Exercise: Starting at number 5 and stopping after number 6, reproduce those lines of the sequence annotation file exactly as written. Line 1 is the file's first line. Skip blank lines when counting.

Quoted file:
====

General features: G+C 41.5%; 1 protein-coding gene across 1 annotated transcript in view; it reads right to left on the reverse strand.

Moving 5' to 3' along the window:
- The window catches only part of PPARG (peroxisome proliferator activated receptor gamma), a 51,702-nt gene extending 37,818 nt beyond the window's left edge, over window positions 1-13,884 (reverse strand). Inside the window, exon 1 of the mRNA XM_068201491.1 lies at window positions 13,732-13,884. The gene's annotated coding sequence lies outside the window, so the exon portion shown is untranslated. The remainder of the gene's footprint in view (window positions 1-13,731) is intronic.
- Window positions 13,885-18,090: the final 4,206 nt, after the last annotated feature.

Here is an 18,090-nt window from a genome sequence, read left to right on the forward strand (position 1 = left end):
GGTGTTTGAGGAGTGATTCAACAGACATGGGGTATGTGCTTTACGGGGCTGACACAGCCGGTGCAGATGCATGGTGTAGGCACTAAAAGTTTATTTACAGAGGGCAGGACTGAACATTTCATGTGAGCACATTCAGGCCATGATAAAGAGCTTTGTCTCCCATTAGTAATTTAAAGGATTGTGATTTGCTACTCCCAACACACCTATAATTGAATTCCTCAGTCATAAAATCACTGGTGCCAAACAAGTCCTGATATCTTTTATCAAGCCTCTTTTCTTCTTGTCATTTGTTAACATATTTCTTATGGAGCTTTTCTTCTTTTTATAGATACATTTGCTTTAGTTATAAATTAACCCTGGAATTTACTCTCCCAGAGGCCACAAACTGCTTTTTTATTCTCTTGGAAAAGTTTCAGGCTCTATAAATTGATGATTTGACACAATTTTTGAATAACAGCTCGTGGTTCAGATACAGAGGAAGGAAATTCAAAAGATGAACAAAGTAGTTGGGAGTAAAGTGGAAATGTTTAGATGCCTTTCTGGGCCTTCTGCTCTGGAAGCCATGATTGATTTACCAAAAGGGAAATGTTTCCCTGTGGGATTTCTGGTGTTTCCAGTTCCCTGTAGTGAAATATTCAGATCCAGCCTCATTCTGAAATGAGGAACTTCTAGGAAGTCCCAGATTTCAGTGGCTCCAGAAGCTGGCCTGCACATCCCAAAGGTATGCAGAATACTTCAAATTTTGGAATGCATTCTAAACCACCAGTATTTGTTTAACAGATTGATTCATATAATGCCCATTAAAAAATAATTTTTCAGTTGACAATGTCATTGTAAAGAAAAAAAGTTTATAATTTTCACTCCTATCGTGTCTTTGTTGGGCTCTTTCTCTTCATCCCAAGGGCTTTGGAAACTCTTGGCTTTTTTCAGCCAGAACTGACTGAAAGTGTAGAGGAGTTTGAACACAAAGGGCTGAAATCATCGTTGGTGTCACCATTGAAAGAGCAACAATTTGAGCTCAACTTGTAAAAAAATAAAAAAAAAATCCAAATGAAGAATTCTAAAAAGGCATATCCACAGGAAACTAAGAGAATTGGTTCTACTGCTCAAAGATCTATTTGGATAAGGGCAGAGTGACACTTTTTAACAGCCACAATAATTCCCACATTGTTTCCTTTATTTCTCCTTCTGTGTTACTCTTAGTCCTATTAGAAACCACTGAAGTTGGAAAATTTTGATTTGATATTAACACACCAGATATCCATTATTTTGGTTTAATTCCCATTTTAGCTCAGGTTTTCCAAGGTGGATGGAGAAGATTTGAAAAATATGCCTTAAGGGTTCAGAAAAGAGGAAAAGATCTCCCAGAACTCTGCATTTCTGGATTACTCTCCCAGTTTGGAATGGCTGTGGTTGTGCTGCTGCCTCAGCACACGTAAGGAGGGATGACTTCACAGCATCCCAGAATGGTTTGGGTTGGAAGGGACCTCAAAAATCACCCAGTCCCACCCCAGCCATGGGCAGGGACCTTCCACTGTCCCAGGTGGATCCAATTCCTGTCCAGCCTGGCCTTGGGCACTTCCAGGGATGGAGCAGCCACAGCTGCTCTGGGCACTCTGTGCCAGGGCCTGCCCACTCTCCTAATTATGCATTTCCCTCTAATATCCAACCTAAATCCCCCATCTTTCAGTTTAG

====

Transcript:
Here is an 18,090-nt window from a genome sequence, read left to right on the forward strand (position 1 = left end):
GGTGTTTGAGGAGTGATTCAACAGACATGGGGTATGTGCTTTACGGGGCTGACACAGCCGGTGCAGATGCATGGTGTAGGCACTAAAAGTTTATTTACAGAGGGCAGGACTGAACATTTCATGTGAGCACATTCAGGCCATGATAAAGAGCTTTGTCTCCCATTAGTAATTTAAAGGATTGTGATTTGCTACTCCCAACACACCTATAATTGAATTCCTCAGTCATAAAATCACTGGTGCCAAACAAGTCCTGATATCTTTTATCAAGCCTCTTTTCTTCTTGTCATTTGTTAACATATTTCTTATGGAGCTTTTCTTCTTTTTATAGATACATTTGCTTTAGTTATAAATTAACCCTGGAATTTACTCTCCCAGAGGCCACAAACTGCTTTTTTATTCTCTTGGAAAAGTTTCAGGCTCTATAAATTGATGATTTGACACAATTTTTGAATAACAGCTCGTGGTTCAGATACAGAGGAAGGAAATTCAAAAGATGAACAAAGTAGTTGGGAGTAAAGTGGAAATGTTTAGATGCCTTTCTGGGCCTTCTGCTCTGGAAGCCATGATTGATTTACCAAAAGGGAAATGTTTCCCTGTGGGATTTCTGGTGTTTCCAGTTCCCTGTAGTGAAATATTCAGATCCAGCCTCATTCTGAAATGAGGAACTTCTAGGAAGTCCCAGATTTCAGTGGCTCCAGAAGCTGGCCTGCACATCCCAAAGGTATGCAGAATACTTCAAATTTTGGAATGCATTCTAAACCACCAGTATTTGTTTAACAGATTGATTCATATAATGCCCATTAAAAAATAATTTTTCAGTTGACAATGTCATTGTAAAGAAAAAAAGTTTATAATTTTCACTCCTATCGTGTCTTTGTTGGGCTCTTTCTCTTCATCCCAAGGGCTTTGGAAACTCTTGGCTTTTTTCAGCCAGAACTGACTGAAAGTGTAGAGGAGTTTGAACACAAAGGGCTGAAATCATCGTTGGTGTCACCATTGAAAGAGCAACAATTTGAGCTCAACTTGTAAAAAAATAAAAAAAAAATCCAAATGAAGAATTCTAAAAAGGCATATCCACAGGAAACTAAGAGAATTGGTTCTACTGCTCAAAGATCTATTTGGATAAGGGCAGAGTGACACTTTTTAACAGCCACAATAATTCCCACATTGTTTCCTTTATTTCTCCTTCTGTGTTACTCTTAGTCCTATTAGAAACCACTGAAGTTGGAAAATTTTGATTTGATATTAACACACCAGATATCCATTATTTTGGTTTAATTCCCATTTTAGCTCAGGTTTTCCAAGGTGGATGGAGAAGATTTGAAAAATATGCCTTAAGGGTTCAGAAAAGAGGAAAAGATCTCCCAGAACTCTGCATTTCTGGATTACTCTCCCAGTTTGGAATGGCTGTGGTTGTGCTGCTGCCTCAGCACACGTAAGGAGGGATGACTTCACAGCATCCCAGAATGGTTTGGGTTGGAAGGGACCTCAAAAATCACCCAGTCCCACCCCAGCCATGGGCAGGGACCTTCCACTGTCCCAGGTGGATCCAATTCCTGTCCAGCCTGGCCTTGGGCACTTCCAGGGATGGAGCAGCCACAGCTGCTCTGGGCACTCTGTGCCAGGGCCTGCCCACTCTCCTAATTATGCATTTCCCTCTAATATCCAACCTAAATCCCCCATCTTTCAGTTTAG